Jul. 21 2014
WASHINGTON, DC – The Justice Department should immediately appeal today’s misguided ruling by a federal judge that concluded three members of the FDA’s Tobacco Products Scientific Advisory Committee (TPSAC) had conflicts of interest – or just the appearance of conflicts of interest – and barred the FDA from using a March 2011 report on menthol cigarettes issued by the committee.
This ruling by U.S. District Court Judge Richard Leon would not only deprive the tobacco advisory committee of the best scientific minds available, but could also impact the FDA’s broader ability to carry out its mission and protect public health. The three scientists named in the lawsuit are individuals of unquestioned integrity, and the tobacco advisory committee has operated in a transparent, open manner consistent with all U.S. laws.
Even as this ruling is appealed, the FDA can and should move forward to ban the sale of menthol cigarettes based on the conclusions of its own, independent scientific review of the public health impact of menthol cigarettes. The FDA’s report, issued in July 2013, concluded that menthol cigarettes pose a greater public health risk than regular cigarettes because they lead to increased youth initiation. The FDA does not need TPSAC’s report to take action on menthol, but it is important to note that TPSAC’s report was prepared with great integrity and is a sound scientific document.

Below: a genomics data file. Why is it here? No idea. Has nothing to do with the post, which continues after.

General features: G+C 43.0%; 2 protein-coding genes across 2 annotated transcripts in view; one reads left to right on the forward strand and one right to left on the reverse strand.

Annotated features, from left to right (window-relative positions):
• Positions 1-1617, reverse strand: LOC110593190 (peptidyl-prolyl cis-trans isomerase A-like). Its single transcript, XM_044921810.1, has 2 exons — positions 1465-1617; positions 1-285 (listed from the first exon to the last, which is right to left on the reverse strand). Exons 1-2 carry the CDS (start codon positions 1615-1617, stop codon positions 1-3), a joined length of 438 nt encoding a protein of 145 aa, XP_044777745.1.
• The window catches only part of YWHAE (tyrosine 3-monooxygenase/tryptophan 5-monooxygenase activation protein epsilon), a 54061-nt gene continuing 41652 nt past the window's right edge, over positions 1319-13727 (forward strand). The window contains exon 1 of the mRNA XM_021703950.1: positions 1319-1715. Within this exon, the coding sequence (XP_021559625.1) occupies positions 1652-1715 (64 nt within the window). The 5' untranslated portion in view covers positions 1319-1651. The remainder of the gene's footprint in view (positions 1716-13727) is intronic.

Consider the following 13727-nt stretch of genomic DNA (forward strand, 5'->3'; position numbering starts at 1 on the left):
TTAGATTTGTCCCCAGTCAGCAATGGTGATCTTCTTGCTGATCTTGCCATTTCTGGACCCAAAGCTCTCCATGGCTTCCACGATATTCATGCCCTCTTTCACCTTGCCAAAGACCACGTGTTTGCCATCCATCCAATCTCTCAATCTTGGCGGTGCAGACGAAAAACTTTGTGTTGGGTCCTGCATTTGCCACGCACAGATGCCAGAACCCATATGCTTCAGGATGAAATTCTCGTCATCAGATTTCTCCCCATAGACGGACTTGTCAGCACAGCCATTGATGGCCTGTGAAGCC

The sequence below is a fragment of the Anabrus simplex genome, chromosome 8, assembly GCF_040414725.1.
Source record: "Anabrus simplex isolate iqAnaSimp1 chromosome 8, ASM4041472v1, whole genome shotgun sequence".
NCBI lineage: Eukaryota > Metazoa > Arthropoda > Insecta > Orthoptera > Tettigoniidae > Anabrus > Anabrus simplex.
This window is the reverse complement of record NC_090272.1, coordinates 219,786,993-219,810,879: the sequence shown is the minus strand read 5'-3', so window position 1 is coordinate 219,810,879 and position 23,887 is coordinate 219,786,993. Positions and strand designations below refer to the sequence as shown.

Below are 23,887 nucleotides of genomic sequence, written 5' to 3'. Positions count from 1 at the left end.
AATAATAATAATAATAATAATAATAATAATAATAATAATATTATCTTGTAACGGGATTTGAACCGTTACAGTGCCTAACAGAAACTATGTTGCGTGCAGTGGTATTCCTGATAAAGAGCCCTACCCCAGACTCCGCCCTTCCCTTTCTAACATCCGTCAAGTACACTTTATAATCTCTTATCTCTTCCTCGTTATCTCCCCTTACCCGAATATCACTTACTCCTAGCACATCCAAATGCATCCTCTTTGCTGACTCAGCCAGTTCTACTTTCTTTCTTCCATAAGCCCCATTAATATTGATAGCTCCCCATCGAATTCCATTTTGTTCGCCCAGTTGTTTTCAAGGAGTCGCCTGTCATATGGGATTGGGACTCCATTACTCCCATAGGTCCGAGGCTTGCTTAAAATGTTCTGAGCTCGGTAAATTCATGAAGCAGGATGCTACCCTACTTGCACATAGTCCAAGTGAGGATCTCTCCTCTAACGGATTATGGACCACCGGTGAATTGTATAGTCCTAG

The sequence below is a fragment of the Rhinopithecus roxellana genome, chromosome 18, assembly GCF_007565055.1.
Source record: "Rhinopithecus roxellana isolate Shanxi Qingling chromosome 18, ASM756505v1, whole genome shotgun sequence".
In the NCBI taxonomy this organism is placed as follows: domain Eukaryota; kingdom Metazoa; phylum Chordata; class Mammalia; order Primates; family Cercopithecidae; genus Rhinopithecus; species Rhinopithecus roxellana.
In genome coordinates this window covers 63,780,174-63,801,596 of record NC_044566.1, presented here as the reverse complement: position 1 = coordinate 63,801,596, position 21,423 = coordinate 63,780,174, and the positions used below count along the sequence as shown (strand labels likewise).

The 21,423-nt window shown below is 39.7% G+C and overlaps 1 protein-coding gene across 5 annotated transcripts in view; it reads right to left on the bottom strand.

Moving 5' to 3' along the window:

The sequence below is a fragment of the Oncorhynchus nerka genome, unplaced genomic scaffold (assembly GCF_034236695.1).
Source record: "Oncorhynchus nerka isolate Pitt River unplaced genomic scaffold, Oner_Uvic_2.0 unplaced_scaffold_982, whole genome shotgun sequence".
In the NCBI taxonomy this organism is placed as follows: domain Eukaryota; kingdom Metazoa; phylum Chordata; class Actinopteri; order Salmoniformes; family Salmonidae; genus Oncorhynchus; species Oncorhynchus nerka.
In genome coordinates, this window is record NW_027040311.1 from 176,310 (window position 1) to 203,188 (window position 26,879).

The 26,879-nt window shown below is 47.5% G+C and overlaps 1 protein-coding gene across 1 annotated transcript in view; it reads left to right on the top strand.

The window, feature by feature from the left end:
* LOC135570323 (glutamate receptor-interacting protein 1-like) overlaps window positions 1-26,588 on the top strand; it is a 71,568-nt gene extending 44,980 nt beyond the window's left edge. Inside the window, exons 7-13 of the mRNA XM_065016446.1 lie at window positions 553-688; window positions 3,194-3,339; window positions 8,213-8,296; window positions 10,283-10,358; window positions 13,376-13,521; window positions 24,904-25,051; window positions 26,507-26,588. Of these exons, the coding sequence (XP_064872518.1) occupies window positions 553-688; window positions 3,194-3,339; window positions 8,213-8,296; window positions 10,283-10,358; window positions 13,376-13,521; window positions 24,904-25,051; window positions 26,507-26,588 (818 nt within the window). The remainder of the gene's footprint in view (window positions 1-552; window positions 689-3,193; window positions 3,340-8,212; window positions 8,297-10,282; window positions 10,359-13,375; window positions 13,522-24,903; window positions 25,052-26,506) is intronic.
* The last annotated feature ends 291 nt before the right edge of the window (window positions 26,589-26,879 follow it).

The FDA’s advisory committee was constituted and acted in accordance with the 2009 law that granted the FDA authority over tobacco products, as well as other relevant federal laws. Judge Leon’s ruling is clearly inconsistent with these laws and would deprive the FDA of critical advice from the nation’s foremost experts in reducing tobacco use. In fact, that is precisely the goal of the Lorillard and R.J. Reynolds tobacco companies, which filed this lawsuit. These companies, which stand to gain the most from selling more menthol cigarettes, are once again putting their profits ahead of lives and health.
Today’s decision should not slow FDA’s progress in addressing the problem of menthol cigarettes. FDA’s own independent review found that menthol cigarettes lead to 1) increased smoking initiation among youth and young adults; 2) greater addiction; and 3) decreased success in quitting smoking. “These findings, combined with the evidence indicating that menthol’s cooling and anesthetic properties can reduce the harshness of cigarette smoke and the evidence indicating that menthol cigarettes are marketed as a smoother alternative to nonmenthol cigarettes, make it likely that menthol cigarettes pose a public health risk above that seen with nonmenthol cigarettes,” the FDA’s report concluded.
The FDA has an obligation to act on this scientific evidence and ban menthol cigarettes in the U.S. The FDA’s own report provides more than adequate scientific evidence for the FDA to take immediate action.